So just in case you were questioning this notion of authenticity, I encourage you to embrace it not only because it is so much easier to be yourself than anyone else, but also because the sooner you do, the sooner you will be able to embrace and enjoy the modern online business world and develop a personal brand that will be your currency in the ‘new law’ world.
Your reputation is everything
My first proper mentor in law taught me very quickly that your reputation is your most valuable asset as a lawyer. It takes many years of hard work to build and can be lost in a second if we don’t protect it vigorously. Our reputations can of course be constructed to a point, much like you can construct a personal brand. However, if you are trying to construct a brand or reputation that is not an authentic representation of who you really are at your core, then I suggest your hard work will probably be in vain.
To build a strong reputation in law, I suggest you need to start by being a great lawyer. There is little point having a wonderful sales and marketing process, beautiful branding and stunning business model if, at the end of the day, you cannot deliver the legal service you are ‘selling’.
Whatever area of law you have chosen to pursue, be great at it. This doesn’t necessarily mean being the best at it. It means knowing your law, knowing it well, spending the time in the early part of your career submerged in reading legislation and cases, and watching those around you – not requiring them to teach you, but taking the initiative and learning regardless.
Being a great lawyer means building a reputation for honesty, integrity and constant learning. Those great lawyers who have been my mentors, some of whom are now Judges, are learning even now. They’re still attending courses and conferences, and sitting and talking with people who have different skills and knowledge from them. They are massive sponges who never stop taking in information.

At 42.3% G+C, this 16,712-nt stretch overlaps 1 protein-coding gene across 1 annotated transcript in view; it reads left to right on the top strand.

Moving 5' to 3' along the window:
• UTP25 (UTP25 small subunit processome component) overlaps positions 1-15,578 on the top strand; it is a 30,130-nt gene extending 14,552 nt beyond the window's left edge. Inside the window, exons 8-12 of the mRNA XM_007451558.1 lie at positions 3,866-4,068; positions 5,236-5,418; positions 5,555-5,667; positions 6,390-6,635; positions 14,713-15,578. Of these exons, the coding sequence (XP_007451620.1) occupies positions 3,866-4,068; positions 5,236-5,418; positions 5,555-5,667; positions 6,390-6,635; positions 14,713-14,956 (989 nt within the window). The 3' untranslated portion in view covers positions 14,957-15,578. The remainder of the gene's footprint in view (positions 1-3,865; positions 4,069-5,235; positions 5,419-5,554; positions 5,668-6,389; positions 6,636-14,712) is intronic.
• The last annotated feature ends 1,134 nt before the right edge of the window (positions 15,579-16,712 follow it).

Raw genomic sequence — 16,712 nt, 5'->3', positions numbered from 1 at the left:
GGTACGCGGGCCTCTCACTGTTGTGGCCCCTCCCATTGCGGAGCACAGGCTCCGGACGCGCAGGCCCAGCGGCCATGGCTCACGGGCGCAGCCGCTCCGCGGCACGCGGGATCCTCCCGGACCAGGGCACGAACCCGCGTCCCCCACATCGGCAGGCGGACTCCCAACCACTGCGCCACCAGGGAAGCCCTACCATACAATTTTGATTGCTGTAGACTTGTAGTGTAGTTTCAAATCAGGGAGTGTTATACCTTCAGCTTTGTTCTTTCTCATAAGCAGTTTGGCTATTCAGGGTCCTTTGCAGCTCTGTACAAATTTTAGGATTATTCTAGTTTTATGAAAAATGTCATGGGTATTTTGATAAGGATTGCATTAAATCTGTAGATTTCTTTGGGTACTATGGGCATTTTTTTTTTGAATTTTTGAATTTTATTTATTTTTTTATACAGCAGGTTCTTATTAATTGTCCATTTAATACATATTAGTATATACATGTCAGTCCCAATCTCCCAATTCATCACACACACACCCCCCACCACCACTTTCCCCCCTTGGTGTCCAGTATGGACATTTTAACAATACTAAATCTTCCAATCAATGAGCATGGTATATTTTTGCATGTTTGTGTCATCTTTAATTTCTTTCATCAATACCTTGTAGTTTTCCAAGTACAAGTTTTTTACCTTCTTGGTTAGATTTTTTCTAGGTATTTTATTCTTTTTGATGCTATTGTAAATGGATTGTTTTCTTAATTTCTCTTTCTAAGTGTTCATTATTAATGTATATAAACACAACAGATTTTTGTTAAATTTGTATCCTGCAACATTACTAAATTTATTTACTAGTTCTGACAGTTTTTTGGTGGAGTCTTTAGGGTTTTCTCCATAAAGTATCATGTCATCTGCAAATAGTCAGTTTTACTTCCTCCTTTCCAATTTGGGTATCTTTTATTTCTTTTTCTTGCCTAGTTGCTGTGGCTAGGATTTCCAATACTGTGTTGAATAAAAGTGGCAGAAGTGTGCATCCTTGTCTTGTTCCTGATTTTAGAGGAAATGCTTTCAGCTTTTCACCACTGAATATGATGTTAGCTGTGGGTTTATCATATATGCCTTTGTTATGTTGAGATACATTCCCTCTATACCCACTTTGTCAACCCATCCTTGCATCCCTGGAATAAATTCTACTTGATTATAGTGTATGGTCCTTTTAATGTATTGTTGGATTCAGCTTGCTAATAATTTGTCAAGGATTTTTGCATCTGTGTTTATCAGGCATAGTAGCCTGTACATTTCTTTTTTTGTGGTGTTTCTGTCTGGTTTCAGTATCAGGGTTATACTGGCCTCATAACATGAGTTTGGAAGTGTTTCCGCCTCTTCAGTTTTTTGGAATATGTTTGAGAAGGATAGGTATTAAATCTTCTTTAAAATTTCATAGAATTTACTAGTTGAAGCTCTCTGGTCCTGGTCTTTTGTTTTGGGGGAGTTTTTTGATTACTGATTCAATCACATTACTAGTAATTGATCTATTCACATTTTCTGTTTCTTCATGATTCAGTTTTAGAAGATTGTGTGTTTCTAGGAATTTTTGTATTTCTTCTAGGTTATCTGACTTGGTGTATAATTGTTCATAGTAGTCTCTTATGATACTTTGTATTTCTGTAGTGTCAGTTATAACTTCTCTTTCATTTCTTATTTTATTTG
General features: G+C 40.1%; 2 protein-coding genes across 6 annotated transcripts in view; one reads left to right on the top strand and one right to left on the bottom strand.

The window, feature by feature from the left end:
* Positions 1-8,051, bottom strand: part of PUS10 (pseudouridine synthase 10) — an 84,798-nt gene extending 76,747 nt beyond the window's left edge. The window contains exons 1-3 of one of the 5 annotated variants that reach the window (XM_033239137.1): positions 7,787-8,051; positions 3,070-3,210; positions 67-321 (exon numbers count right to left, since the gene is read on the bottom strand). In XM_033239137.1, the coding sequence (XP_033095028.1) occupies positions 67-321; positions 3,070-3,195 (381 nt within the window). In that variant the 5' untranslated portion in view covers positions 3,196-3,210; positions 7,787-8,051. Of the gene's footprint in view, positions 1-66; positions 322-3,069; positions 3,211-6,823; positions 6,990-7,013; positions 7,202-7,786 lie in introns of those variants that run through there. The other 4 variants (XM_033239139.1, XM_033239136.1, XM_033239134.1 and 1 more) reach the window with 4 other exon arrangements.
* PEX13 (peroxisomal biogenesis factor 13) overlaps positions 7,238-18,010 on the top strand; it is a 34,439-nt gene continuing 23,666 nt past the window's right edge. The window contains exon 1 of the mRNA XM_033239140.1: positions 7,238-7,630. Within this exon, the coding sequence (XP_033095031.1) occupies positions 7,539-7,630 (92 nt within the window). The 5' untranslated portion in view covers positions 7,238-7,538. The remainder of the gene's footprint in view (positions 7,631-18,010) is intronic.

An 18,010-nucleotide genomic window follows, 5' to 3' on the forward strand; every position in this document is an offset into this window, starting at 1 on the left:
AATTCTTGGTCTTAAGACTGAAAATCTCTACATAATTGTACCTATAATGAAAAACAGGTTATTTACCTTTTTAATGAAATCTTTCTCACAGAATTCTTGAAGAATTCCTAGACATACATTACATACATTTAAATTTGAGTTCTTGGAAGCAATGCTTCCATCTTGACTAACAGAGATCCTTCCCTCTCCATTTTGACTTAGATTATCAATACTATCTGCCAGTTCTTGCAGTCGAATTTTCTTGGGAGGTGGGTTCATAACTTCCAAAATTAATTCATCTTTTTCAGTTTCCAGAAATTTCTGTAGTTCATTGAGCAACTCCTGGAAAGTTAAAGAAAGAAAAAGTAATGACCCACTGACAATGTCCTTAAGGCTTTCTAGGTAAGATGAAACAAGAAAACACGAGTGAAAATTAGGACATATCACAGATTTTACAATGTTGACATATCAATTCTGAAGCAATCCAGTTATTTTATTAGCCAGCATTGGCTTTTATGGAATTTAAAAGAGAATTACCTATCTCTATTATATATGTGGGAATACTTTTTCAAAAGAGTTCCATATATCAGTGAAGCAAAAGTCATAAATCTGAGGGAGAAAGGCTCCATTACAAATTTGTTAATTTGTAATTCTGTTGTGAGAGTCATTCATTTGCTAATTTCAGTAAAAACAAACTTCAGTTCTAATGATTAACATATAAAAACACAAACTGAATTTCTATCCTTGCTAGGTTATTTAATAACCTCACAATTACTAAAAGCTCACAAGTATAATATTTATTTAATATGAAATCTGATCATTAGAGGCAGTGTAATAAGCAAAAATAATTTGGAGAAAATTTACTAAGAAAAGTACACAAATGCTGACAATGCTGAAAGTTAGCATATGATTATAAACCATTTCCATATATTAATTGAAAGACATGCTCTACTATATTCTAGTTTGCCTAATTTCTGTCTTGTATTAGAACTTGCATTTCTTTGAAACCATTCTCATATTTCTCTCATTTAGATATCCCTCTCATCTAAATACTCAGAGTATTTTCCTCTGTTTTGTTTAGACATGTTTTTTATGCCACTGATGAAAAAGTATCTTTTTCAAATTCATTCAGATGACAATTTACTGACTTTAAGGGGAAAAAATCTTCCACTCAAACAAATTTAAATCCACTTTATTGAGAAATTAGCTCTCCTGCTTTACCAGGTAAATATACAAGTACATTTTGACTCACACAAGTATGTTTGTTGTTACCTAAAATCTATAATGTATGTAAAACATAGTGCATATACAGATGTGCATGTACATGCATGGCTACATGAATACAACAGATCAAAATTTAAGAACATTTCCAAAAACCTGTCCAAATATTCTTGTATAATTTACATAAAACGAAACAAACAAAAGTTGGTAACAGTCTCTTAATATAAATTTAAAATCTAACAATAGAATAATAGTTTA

The world is changing; technology is changing. There has never been a better time to learn. So whatever stage you’re at, take advantage of the times. Be a great lawyer. Make that the core of your brand and your reputation and never let that go.
It takes courage to be yourself in a world that is full of expectations, stereotypes and social norms. Being clear about your core values and ensuring your decisions are congruent with those values is a big step in building that courage.
Follow your intuition or ‘go with your gut’, as they say – it will generally lead you to ‘you’. Be careful whom you surround yourself with – you need people who lift you up rather than pull you down. And don’t be afraid to say ‘no’ when something just doesn’t feel right to you.
Shakespeare famously said, ‘…there is nothing either good or bad, but thinking makes it so.’ We need to remember that we are both the source and the cause of our own wellbeing. Your thoughts, feelings, beliefs, values and strengths make you ‘you’, so why not mindfully create a life that fits with ‘you’ rather than fighting against it every day? I promise you the former will give you the greater chance of happiness.
No one is you-er than you!
We lawyers need to find a way to be comfortable in our own skin – to be authentically ‘us’. Sure, there may be parts of our personality that don’t fit best at work, but the thing is, the minute you allow yourself to be ‘you’, with all your strengths and challenges, you will be surprised how much happier you start to feel.
You are one whole person with so many valuable parts. Being a lawyer is only one part of who you are. Embrace that; don’t try to isolate it. But, more importantly, don’t isolate all the other great parts of you from the ‘lawyer’ in you.
No one is you-er than you. Rather than trying to spend your days being someone or something else, I encourage you to just be you – whoever that is- and never forget, you are a person first and a lawyer second so be ready to embrace that for all that it means to you.
Clarissa Rayward is the Director of Brisbane Family Law Centre and the Author of the book ‘Happy Lawyer Happy Life- How to be Happy in Law and Life’. Clarissa is tackling the challenging issue of unhappiness in the legal profession through her writing and weekly Podcast ‘Happy Lawyer Happy Life’ where once a week she interviews lawyers who have found a way to maintain a successful career in the law while not giving up their life outside of their career. In January 2017 Clarissa launched the first ‘Happy Lawyer Happy Life’ online course, helping lawyers nationwide to better understand how they can drive happiness in their careers over an 8 week period.
You can order a copy of Clarissa’s Book or find out more about her Online Course and Podcast below.
Order Clarissa's Book Here
Happy Lawyer Happy Life the Online Course
Listen to the Podcast here